Amre is of the view that this maiden Test ton would act as the stepping stone and cement the youngster's Test spot after he has had a chequered beginning.
     
"He had to wait for 16 Tests (as a reserve) for his first Test appearance (against Australia at Delhi last year when he fell for 7 after a poor shot). He was then dropped and it was a difficult phase in his career," said Amre, who has guided Rahane since he was 17.
     
The 25-year-old Rahane hit a superb 118 in only his fifth Test and also forged a century stand by weathering the second new ball in the company of skipper Mahendra Singh Dhoni to help India take a big first innings lead over New Zealand.
     
"He had to wait for his chance and he did very well in South Africa when he got it. To come off from that tour with a plus-60 average is great. And this century is extremely important for his career. He timed the ball exquisitely," said the former Mumbai-born cricketer who played for Railways in Ranji Trophy.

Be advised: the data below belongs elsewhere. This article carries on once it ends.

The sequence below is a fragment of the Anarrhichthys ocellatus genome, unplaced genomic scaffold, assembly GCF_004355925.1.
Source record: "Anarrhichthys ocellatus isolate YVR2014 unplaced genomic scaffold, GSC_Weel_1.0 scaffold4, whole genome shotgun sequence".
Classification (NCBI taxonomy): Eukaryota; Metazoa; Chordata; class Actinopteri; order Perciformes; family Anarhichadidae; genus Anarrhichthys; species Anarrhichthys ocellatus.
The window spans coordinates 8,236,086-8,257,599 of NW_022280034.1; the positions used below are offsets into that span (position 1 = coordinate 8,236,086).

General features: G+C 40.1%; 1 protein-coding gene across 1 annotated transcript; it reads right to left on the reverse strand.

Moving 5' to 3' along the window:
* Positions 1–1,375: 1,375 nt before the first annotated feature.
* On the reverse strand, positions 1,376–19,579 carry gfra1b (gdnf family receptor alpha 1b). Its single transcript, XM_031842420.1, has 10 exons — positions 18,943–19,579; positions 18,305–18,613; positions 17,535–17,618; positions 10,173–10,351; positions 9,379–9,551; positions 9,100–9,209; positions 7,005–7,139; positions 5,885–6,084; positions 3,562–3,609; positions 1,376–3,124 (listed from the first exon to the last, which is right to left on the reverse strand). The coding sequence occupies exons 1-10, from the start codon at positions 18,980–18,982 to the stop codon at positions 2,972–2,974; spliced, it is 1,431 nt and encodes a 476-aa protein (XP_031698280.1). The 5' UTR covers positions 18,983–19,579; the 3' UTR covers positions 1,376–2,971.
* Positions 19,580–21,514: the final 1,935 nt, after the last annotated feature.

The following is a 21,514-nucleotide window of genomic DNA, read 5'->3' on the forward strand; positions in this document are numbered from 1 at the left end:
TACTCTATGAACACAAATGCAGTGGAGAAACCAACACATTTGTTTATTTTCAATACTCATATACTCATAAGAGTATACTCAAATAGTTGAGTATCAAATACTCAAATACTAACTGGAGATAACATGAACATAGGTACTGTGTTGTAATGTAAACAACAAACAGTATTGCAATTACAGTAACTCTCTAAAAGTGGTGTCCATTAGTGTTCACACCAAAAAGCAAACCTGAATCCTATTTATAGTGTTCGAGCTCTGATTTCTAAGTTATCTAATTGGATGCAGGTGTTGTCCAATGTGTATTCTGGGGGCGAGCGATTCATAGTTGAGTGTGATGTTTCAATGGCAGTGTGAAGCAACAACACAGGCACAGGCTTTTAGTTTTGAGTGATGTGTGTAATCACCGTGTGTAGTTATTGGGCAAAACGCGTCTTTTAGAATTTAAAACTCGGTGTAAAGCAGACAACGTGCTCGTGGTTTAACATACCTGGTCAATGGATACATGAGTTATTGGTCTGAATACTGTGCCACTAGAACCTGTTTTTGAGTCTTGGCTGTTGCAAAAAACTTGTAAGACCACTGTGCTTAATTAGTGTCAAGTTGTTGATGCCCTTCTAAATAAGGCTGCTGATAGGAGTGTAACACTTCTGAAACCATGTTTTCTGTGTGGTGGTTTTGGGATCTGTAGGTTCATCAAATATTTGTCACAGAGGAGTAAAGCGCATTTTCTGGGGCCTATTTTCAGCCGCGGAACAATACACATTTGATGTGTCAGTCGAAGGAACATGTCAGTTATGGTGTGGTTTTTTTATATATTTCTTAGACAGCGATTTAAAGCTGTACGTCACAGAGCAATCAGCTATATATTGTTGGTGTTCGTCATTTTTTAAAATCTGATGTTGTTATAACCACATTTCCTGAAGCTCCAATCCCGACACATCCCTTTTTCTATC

Amre, who made a fine hundred on Test debut in Durban in 1992, recalled how he had asked Rahane to undergo a short coaching stint before the latter got the golden chance to play in his maiden Test match against Australia.
     
It apparently worked as the youngster made a good half century for Mumbai (83) against Rest of India in the subsequent Irani Cup game but flopped by playing an extravagant shot in his first Test at Delhi and lost his spot in the next series against the West Indies.
     
"I saw that and said to myself it's not the Ajinkya I know. That was the time he needed some guidance. But I am a firm believer like my (Shardashram) coach (Ramakant) Achrekar sir in not changing a player's technique.
     
"He possesses fine technique and his basics are strong," said Amre under whom Rahane had practised for 14 days before leaving for South Africa and for an additional 10 days before departing for New Zealand.

 (Agencies)

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